The Climate Prediction Center recently issued its 90-day outlook for temperature and precipitation for the U.S. It also updated the drought monitor tool.
In general the outlook calls for the next three months to feature above normal temperatures in the western third of the country and in the far southeastern states. Alaska and the Pacific Northwest will also be warmer than usual. Below normal temperatures are confined to much of Texas and areas of adjoining states. Most of the country will see an equal chance for above or below normal temperatures.
Much of the nation may experience above normal precipitation from the southeast through the gulf states to the western plains and Rockies along with a good portion of Alaska. The above normal rainfall may bring drought relief to Texas and the four corners area. The Great Lakes states will see below normal precipitation and the potential of a developing drought. Lake levels and fire danger may be impacted.
The drought monitor shows little change in the near term for the hardest hit areas of the west, parts of Texas, and parts of the Dakotas, Minnesota and Wisconsin. Over the 90 day period of the outlook, the drought may ease in Texas and areas northwest of there. However, drought conditions may expand in the Great Lakes. Unfortunately, little or no relief is seen for California. Just this week water use restrictions of from 8% to 36% were enacted for some municipalities.
Late breaking news. Tornadoes in Germany!
There was a fairly broad outbreak of severe weather including tornadoes in Germany on Tuesday, May 5. Here’s coverage from the British newspaper, The Guardian.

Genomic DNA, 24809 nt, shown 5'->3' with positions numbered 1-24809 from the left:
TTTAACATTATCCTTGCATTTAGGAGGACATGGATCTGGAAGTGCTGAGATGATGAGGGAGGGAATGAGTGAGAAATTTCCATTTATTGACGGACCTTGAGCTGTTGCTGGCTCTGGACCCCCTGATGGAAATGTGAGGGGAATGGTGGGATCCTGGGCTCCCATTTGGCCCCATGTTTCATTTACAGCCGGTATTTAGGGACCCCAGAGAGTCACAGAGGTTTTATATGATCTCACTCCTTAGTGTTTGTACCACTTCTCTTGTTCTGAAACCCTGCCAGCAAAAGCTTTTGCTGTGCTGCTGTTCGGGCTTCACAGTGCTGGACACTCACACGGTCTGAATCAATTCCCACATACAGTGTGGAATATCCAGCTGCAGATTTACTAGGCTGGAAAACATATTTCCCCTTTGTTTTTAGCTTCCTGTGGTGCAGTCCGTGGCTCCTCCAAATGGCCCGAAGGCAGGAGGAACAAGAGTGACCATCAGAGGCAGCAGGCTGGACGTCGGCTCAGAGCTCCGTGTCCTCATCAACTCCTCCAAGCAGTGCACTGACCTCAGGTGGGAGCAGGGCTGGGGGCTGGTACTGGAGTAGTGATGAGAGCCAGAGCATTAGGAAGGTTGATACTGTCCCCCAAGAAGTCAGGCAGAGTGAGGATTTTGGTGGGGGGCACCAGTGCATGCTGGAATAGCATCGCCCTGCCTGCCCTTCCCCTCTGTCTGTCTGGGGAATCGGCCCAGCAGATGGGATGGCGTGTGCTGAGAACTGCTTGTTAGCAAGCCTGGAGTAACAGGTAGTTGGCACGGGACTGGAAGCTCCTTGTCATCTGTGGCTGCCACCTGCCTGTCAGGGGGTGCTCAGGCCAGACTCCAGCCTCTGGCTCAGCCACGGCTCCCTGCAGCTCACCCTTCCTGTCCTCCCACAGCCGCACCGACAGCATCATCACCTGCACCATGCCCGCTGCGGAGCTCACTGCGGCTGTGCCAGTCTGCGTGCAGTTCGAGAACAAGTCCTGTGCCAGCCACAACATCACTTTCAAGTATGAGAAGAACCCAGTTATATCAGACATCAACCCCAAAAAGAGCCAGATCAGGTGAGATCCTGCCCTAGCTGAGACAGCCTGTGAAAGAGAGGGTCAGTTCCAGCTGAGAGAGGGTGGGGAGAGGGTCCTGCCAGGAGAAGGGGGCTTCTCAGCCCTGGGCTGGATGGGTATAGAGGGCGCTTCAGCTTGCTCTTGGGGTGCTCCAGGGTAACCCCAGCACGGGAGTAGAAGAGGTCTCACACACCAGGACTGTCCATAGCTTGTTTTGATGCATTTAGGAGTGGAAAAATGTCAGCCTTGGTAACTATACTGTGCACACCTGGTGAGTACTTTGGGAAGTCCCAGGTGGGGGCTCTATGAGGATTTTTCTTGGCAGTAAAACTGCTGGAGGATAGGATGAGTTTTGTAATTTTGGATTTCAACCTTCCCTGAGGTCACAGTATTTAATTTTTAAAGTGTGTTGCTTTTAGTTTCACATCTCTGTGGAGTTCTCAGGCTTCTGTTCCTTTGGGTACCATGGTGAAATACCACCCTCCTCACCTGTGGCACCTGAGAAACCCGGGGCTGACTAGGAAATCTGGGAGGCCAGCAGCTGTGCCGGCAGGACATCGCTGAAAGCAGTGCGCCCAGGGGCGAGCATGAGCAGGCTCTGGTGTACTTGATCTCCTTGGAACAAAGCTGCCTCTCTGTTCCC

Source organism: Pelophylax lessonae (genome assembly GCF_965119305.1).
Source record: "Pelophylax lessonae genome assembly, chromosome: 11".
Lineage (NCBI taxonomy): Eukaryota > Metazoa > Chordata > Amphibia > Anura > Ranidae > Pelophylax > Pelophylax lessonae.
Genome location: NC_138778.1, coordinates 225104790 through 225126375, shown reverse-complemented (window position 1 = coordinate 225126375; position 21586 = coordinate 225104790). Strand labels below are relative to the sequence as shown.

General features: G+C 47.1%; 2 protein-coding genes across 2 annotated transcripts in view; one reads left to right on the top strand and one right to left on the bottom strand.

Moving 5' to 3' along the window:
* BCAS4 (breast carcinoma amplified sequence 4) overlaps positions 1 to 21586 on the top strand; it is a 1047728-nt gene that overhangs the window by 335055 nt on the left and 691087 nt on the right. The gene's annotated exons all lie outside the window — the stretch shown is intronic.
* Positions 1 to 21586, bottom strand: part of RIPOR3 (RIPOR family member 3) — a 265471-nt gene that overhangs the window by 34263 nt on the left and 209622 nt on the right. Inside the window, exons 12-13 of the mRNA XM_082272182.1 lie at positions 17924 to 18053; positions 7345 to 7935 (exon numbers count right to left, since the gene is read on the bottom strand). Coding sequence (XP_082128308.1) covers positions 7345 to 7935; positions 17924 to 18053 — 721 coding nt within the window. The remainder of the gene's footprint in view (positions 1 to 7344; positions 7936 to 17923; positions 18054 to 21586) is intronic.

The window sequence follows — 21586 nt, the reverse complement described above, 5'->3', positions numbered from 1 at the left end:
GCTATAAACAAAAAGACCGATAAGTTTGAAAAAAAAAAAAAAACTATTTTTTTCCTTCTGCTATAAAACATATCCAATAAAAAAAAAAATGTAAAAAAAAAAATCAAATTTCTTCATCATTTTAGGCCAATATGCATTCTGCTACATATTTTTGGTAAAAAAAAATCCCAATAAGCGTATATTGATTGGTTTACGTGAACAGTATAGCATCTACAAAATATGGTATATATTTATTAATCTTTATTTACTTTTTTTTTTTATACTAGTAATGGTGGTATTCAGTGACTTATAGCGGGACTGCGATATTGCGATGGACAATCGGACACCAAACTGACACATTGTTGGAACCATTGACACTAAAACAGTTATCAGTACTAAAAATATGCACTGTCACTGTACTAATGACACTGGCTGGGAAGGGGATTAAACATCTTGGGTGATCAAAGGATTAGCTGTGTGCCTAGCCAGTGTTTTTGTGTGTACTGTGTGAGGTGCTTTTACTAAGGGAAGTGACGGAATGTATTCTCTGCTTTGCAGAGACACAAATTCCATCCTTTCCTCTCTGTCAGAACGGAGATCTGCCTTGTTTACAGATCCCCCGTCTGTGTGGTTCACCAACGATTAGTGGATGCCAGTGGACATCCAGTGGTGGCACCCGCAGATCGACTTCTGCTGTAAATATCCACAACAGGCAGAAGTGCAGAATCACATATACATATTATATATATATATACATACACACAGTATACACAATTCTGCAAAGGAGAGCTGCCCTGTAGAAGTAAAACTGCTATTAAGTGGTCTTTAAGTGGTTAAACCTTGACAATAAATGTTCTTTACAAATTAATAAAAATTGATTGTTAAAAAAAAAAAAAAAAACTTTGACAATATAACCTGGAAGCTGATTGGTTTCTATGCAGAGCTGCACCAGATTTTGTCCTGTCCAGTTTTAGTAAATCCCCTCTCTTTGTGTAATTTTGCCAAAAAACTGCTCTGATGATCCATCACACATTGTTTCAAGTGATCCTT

There’s been much talk in recent weeks of a more detailed method of describing the potential for severe weather now being employed by the Storm Prediction Center in its Convective Outlooks. The SPC worked with National Weather Service offices, communications experts and consumers of its products to expand its long time use of the “Slight, Moderate and High” risk categories to “Marginal, Slight, Enhanced, Moderate and High.”
In addition, the chart below describes what the storms might look like under each newly-defined category and what the main threats would be.
The Storm Prediction Center has many products that can be used by broadcast meteorologists, emergency managers and the general public to look as far as 8 days ahead. These tools are especially valuable for planning purposes and should never supplant your detailed local forecast.
The Mesoscale Discussions are particularly helpful on days when severe weather is expected. The discussions are issued on an “as needed” basis as storm threats develop. Other tools are updated as often as four times a day. If you’ve never visited the site at spc.noaa.gov, now would be a good time to familiarize yourself with the offerings.
The first Catastrophic Events Team meeting was held in Memphis, TN January 26-28, 2011. The team, supported by a special needs grant, began its work with a well-timed focus on earthquakes. 2011 is the 200th anniversary of the New Madrid Earthquake. This anniversary is being used by FEMA and others to raise awareness about earthquakes. Do you know what to do if your area experiences a significant earthquake? The EDEN Catastrophic Events team will research and evaluate existing disaster education materials, and then, based on the best available research and documented best practices, compile and test educational resources.
The first afternoon of the team’s face-to-face meeting featured a trip to the Center for Earthquake Research and Information (CERI). Gary Patterson, CERI Director, Education and Outreach and Brian Blake, Earthquake Program Director for the Central United States Earthquake Consortium (CUSEC) talked to us about the New Madrid Seismic Zone and the potential impact of a large earthquake or series of earthquakes along this fault line. CUSEC is one of the sponsors for the April 28 Great Central US Shakeout. The team then began organizing nd creating mind maps for next steps.
Interested in this or another catastrophic event? There’s space for you on the team. Contact Tim Prather or Rick Atterberry.
Back row: Vernon Turner, Abby Lillpop, Lynette Black, Virginia Morgan, Time Prather
Front row: Rick Atterberry, Conne Burnham, Summer Prisock
Not pictured: Peter Barcinas, Steve Cain, Mike Dennison, Pat Skinner and Bill Hoffman
Regards, Virginia Morgan, EDEN Chair